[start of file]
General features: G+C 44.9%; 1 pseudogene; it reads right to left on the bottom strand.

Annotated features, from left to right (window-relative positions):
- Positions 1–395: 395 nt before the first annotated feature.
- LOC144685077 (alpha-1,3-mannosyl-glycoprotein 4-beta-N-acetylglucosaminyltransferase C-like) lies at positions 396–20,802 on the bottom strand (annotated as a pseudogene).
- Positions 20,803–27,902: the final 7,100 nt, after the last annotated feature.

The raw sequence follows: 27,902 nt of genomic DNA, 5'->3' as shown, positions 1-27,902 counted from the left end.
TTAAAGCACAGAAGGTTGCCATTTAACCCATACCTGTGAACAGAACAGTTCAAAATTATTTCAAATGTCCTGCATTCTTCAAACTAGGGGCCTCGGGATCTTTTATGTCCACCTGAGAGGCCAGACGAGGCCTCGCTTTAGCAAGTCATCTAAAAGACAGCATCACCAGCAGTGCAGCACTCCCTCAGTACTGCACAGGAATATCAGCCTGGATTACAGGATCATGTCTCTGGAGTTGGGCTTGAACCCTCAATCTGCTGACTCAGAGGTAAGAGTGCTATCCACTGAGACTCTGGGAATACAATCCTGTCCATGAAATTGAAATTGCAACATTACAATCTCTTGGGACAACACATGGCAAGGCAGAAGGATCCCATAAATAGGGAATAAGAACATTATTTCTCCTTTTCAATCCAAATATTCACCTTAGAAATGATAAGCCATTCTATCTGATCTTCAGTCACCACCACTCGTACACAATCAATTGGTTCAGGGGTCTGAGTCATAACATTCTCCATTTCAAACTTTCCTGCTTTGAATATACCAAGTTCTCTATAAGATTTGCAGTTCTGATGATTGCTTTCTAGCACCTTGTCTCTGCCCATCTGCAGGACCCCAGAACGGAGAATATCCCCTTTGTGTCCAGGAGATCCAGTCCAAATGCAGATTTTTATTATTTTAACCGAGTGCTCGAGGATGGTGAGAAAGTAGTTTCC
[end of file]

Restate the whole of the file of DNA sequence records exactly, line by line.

General features: G+C 44.9%; 1 pseudogene; it reads right to left on the bottom strand.

Annotated features, from left to right (window-relative positions):
- Positions 1–395: 395 nt before the first annotated feature.
- LOC144685077 (alpha-1,3-mannosyl-glycoprotein 4-beta-N-acetylglucosaminyltransferase C-like) lies at positions 396–20,802 on the bottom strand (annotated as a pseudogene).
- Positions 20,803–27,902: the final 7,100 nt, after the last annotated feature.

The raw sequence follows: 27,902 nt of genomic DNA, 5'->3' as shown, positions 1-27,902 counted from the left end.
TTAAAGCACAGAAGGTTGCCATTTAACCCATACCTGTGAACAGAACAGTTCAAAATTATTTCAAATGTCCTGCATTCTTCAAACTAGGGGCCTCGGGATCTTTTATGTCCACCTGAGAGGCCAGACGAGGCCTCGCTTTAGCAAGTCATCTAAAAGACAGCATCACCAGCAGTGCAGCACTCCCTCAGTACTGCACAGGAATATCAGCCTGGATTACAGGATCATGTCTCTGGAGTTGGGCTTGAACCCTCAATCTGCTGACTCAGAGGTAAGAGTGCTATCCACTGAGACTCTGGGAATACAATCCTGTCCATGAAATTGAAATTGCAACATTACAATCTCTTGGGACAACACATGGCAAGGCAGAAGGATCCCATAAATAGGGAATAAGAACATTATTTCTCCTTTTCAATCCAAATATTCACCTTAGAAATGATAAGCCATTCTATCTGATCTTCAGTCACCACCACTCGTACACAATCAATTGGTTCAGGGGTCTGAGTCATAACATTCTCCATTTCAAACTTTCCTGCTTTGAATATACCAAGTTCTCTATAAGATTTGCAGTTCTGATGATTGCTTTCTAGCACCTTGTCTCTGCCCATCTGCAGGACCCCAGAACGGAGAATATCCCCTTTGTGTCCAGGAGATCCAGTCCAAATGCAGATTTTTATTATTTTAACCGAGTGCTCGAGGATGGTGAGAAAGTAGTTTCC